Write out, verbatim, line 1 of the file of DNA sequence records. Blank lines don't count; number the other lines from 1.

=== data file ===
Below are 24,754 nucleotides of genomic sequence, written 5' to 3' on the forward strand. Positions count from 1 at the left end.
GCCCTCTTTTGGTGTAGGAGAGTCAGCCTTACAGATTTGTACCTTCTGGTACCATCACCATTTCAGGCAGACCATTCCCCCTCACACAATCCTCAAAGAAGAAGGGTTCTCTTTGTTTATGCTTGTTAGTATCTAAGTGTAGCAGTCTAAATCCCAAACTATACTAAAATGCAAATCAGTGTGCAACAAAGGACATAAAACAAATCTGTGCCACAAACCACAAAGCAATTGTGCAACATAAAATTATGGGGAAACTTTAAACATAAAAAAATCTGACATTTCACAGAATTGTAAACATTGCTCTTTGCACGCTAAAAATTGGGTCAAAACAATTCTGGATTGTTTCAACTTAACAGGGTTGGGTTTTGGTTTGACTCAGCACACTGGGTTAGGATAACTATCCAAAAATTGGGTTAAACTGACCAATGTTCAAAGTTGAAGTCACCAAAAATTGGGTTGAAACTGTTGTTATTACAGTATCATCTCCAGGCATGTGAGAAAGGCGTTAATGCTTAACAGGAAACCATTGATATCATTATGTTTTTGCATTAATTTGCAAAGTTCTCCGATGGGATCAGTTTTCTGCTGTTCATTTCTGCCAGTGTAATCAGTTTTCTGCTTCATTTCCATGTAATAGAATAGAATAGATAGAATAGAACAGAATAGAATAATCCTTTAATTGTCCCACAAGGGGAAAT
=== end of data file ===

Below are 24,754 nucleotides of genomic sequence, written 5' to 3' on the forward strand. Positions count from 1 at the left end.